Hi everyone and welcome to Bristol Grandparents Support Group blog. Although we are Bristol based we have grandparents from all over the UK and beyond as members.

It is estimated that over one million children in the UK are denied contact with their grandparents due to family breakdown which may have been caused by divorce/separation, alcohol/drug dependency,domestic violence,bereavement or family feud.
Every child has the right to have contact with their grandparents
if they wish and unless proven unsafe for them to do so. To deny contact from a parent or grandparent has to become as socially unacceptable as drink driving.
I hope to keep you up to date with what is going on in BGSG and I shall continue to campaign for the rights of children to have a loving and meaningful relationship with both parents and their extended family. So please join in as good to hear your views, not just mine!
I also will support via Skype.
There is no membership fee to be part of Bristol Grandparents Support Group.
Esther Rantzen says, " To every grandparent, links of love can never be broken in our hearts."

Please contact during office hours.

Wednesday 14 May 2014

Expectation on us as parents.

We all know that being a parent does not come with a rule book, you learn on the job.
You actually never stop learning.
When your children are little it is you who sets the rules, who places bounderies hopefully in an environment of safety and love.
So what happens in the intervening years, to take some families to a place of resentment and estrangement?
I have thought about my own childhood and my relationship with my own parents.
I was born in the 50's and it was of  a generation who were born not that  long after a world war.
We haven't experienced what it was like living during those dark days of war, and I hope and pray we never do.
The long lasting damage both physically and mentally are only now being recognised.
I spent many hours talking to my Mum about her life during war time, she would say that you lived for the moment, you had no idea if you would be alive in the morning, or if your whole family would be wiped out in a second.
We can only imagine what it felt like when war was finally over after 7 long years, the relief must have been immense.
So it is hardly surprising that our parents were slowly going through an enormous change, one of freedom one of peace and of material things becoming more and more available, after rationing  it must have been extraordinary.
It was the beginning of our world changing in so many ways.
When I think about my parents and our life together, before my father walked out on us, we were a typical middle class family. Dad had a successful business that had been founded by my great , great grandfather it was a business that was well known in the city.
I loved Mum and Dad and  my brother and I to have a good life.
I respected my parents and in a way I feared them.
I don't mean I was afraid of them, I mean that I knew what the boundaries and rules were and I feared overstepping those rules. I knew that there would be a consequence if I did. Not a violent consequence at all, just the look was enough!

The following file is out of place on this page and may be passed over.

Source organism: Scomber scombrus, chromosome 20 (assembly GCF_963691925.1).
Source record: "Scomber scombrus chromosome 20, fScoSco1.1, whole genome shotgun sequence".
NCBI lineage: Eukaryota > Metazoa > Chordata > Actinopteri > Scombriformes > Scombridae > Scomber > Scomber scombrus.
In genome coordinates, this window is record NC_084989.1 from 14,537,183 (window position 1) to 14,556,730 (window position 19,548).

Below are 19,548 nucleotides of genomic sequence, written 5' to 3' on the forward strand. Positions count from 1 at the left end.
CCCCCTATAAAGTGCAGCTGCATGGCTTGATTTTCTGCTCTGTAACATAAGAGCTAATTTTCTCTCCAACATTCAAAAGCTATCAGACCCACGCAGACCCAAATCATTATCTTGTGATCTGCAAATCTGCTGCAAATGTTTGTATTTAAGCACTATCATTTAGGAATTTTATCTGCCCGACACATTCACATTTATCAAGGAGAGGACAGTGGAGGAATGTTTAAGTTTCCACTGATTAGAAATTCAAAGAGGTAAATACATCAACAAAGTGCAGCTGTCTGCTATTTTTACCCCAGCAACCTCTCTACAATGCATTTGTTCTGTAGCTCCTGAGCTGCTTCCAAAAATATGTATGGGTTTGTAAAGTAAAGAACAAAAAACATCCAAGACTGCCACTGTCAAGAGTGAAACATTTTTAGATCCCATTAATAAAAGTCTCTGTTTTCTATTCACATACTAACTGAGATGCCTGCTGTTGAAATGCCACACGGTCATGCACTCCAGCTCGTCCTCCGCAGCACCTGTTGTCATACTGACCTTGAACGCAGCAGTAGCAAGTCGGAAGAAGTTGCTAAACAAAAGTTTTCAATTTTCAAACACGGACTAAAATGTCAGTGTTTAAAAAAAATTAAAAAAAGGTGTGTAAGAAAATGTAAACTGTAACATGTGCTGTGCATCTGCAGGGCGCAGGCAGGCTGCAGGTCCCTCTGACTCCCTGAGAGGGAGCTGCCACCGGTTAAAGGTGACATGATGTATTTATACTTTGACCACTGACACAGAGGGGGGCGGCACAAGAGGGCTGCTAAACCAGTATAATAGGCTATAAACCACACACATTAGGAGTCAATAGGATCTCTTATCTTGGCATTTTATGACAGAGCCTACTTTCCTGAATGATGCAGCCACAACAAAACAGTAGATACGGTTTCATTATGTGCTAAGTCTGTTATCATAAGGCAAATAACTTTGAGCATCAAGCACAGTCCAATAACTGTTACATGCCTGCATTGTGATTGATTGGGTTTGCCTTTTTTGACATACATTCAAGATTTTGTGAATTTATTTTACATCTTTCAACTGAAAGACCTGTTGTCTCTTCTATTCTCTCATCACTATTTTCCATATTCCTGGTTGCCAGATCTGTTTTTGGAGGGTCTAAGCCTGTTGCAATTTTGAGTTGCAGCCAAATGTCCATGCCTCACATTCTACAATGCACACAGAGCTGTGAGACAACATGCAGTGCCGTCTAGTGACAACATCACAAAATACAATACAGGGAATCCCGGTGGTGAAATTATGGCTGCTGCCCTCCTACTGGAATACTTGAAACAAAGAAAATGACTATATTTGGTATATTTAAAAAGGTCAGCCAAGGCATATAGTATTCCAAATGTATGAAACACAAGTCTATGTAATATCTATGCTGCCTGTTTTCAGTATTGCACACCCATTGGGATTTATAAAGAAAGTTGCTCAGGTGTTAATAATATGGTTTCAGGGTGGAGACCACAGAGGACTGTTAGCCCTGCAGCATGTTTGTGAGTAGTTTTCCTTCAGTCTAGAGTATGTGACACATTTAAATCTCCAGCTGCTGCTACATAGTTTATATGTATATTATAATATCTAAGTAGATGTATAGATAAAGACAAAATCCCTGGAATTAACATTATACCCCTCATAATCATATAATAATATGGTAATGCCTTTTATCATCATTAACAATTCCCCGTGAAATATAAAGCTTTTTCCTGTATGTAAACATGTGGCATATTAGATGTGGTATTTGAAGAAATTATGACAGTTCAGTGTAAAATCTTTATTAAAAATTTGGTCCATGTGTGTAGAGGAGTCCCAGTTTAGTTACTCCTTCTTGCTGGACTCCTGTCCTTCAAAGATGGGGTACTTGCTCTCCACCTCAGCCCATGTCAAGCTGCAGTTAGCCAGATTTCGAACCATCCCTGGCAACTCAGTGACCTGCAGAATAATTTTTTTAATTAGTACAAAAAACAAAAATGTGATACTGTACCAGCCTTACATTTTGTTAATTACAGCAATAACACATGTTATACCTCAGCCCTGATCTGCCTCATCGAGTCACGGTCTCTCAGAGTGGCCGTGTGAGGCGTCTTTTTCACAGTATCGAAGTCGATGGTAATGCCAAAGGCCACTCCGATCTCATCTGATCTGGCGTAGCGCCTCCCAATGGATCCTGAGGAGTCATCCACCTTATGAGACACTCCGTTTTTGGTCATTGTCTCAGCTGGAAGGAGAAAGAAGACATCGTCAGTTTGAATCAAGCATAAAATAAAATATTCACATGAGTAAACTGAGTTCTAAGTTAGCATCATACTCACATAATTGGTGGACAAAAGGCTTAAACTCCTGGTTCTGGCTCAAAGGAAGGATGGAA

Actually not only did I not often break the rules, it didn't even occur to me.
I wasn't a goody two shoes, it was just the way it was then.
As we reached the 60's it felt as though all boundaries and all rules were gone, the age of true freedom in all senses of the word.
A time of kaftans people wearing flowers in their hair and a time of experimentation.
The world suddenly became a very small place, people travelled far and wide and families went where the jobs were more and more fragmentation.
We became materialistic, it mattered what trainers you had, what stereo you had and money was at the forefront of most things.
It appeared the more money people had the happier they were.
Moving on to the next decades and as a society our relationship with our children was also changing.
The experts in their field told us to 'listen to the children' and that children had to be allowed to push boundaries to develop, the rules began to change.
Whereas  I thought of my parents as the boss, that was no longer the case.
It was OK for children to question their parents authority, to answer back and to express themselves.
We still constantly hear that children must have this ,must have that, we must do everything to provide our children with everything they want.
Easy come, easy go.
So what has this done to family relationships?
An example might be that we would visit our grandparents very regularly, did we want to?
Possibly not always, but we knew it was the right thing to do, now if a child is asked about visiting or phoning their grandparents the reply might well be, " If I want to see them, I will, if I don't I won't."
So it is no longer about the responsibility we have to our families it is more about only if "I want to."
Of course as parents we make mistakes, all the time, not just as parents of young children but also when our children are adults themselves.
Why is it that we get rebuked by them if we do make a mistake?
We have spent 40-50 years trying to do our best, trying to enable our children to develop into caring, selfless adults.
What we didn't expect was to find ourselves, in the middle of our own war within our own families.
A war that becomes so entrenched that we are no longer able to even communicate with one another, and the next generation witness adults hurting each other, tearing each other apart for what?
Is it point scoring, is it because those boundaries no longer exist, is it actually that we have lost respect for one another?


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